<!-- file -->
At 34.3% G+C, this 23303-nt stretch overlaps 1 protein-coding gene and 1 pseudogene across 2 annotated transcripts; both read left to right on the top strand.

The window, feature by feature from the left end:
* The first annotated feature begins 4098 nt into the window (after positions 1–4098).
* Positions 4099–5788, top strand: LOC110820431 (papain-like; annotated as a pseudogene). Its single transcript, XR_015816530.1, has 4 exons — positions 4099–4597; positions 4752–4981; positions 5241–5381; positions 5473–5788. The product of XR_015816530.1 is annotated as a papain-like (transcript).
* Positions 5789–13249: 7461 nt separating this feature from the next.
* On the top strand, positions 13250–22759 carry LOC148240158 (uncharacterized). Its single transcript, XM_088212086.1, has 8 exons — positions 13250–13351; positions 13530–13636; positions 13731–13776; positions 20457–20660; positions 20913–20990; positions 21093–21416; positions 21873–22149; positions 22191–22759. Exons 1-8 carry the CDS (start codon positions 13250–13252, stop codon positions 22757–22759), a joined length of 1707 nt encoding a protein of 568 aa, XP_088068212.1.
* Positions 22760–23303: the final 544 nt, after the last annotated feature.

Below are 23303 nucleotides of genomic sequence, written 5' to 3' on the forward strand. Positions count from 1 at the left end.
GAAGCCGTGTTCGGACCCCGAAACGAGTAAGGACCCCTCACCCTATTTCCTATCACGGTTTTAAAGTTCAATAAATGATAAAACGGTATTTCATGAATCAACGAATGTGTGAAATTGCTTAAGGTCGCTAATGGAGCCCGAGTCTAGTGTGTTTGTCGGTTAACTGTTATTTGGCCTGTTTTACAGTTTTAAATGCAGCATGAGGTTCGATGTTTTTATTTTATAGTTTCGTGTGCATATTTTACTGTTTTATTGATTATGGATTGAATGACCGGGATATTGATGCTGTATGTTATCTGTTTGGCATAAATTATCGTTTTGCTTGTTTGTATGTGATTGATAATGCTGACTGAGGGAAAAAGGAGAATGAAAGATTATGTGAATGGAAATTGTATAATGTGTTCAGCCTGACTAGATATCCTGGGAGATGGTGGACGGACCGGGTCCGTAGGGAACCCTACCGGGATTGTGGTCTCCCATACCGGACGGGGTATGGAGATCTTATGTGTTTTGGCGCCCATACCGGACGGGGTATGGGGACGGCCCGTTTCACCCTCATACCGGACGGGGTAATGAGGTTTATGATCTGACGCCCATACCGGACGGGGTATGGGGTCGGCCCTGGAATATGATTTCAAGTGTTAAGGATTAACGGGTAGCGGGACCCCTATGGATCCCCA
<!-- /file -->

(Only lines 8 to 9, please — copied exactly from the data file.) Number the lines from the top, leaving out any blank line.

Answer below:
Below are 23303 nucleotides of genomic sequence, written 5' to 3' on the forward strand. Positions count from 1 at the left end.
GAAGCCGTGTTCGGACCCCGAAACGAGTAAGGACCCCTCACCCTATTTCCTATCACGGTTTTAAAGTTCAATAAATGATAAAACGGTATTTCATGAATCAACGAATGTGTGAAATTGCTTAAGGTCGCTAATGGAGCCCGAGTCTAGTGTGTTTGTCGGTTAACTGTTATTTGGCCTGTTTTACAGTTTTAAATGCAGCATGAGGTTCGATGTTTTTATTTTATAGTTTCGTGTGCATATTTTACTGTTTTATTGATTATGGATTGAATGACCGGGATATTGATGCTGTATGTTATCTGTTTGGCATAAATTATCGTTTTGCTTGTTTGTATGTGATTGATAATGCTGACTGAGGGAAAAAGGAGAATGAAAGATTATGTGAATGGAAATTGTATAATGTGTTCAGCCTGACTAGATATCCTGGGAGATGGTGGACGGACCGGGTCCGTAGGGAACCCTACCGGGATTGTGGTCTCCCATACCGGACGGGGTATGGAGATCTTATGTGTTTTGGCGCCCATACCGGACGGGGTATGGGGACGGCCCGTTTCACCCTCATACCGGACGGGGTAATGAGGTTTATGATCTGACGCCCATACCGGACGGGGTATGGGGTCGGCCCTGGAATATGATTTCAAGTGTTAAGGATTAACGGGTAGCGGGACCCCTATGGATCCCCA